Original Research

Sun and moon grinding to a halt: Exegetical remarks on Joshua 10:9-14 and related texts in Judges

H. J.A. Kruger
HTS Teologiese Studies / Theological Studies | Vol 55, No 4 | a1668 | DOI: https://doi.org/10.4102/hts.v55i4.1668 | © 1999 H. J.A. Kruger | This work is licensed under CC Attribution 4.0
Submitted: 13 December 1999 | Published: 13 December 1999

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H. J.A. Kruger, Faculty of Theology, University of Durban-Westville, South Africa

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Abstract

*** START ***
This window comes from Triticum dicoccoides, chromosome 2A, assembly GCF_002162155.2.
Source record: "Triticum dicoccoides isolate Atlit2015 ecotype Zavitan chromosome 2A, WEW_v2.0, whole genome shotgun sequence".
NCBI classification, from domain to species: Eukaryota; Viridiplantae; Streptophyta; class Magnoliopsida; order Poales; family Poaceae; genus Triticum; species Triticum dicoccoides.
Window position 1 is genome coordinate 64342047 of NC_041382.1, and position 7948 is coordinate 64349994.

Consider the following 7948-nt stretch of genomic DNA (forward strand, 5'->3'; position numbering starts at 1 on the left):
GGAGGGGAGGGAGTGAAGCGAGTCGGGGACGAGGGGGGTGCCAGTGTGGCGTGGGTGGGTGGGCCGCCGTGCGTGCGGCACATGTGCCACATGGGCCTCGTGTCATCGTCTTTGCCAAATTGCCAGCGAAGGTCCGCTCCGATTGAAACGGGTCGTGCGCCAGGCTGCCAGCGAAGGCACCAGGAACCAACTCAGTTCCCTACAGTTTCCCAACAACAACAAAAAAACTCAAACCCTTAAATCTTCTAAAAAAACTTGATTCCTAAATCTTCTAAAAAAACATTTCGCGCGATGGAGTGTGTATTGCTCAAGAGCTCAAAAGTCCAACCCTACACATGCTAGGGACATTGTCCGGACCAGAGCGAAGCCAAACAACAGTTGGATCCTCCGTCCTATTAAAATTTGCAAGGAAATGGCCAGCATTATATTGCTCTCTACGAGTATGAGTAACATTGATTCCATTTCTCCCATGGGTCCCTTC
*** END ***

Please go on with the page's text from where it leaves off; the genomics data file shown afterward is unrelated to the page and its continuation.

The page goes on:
Attempts to solve the enigma of the extended day may be classified into two groups. Several interpretations are based on the natural sciences. Recently, however, as far as the construction of the passage is concerned, renewed attention has been given to the possible role of religious customs, mythology and omens in connection with ancient military strategy. Against this background, the sun and moon are viewed as deities and told to remain passive in the battle. Omen texts from Mesopotamia related to warfare, and based on the "favourable" or "unfavourable" position of the sun and moon, seem to have impacted on the passage as well. Others have interpreted the sun in terms of mythical and/or theological categories. This paper avers that an interpretaion in terms of the mythical millwheel may help to explain the meaning ofthe passage.

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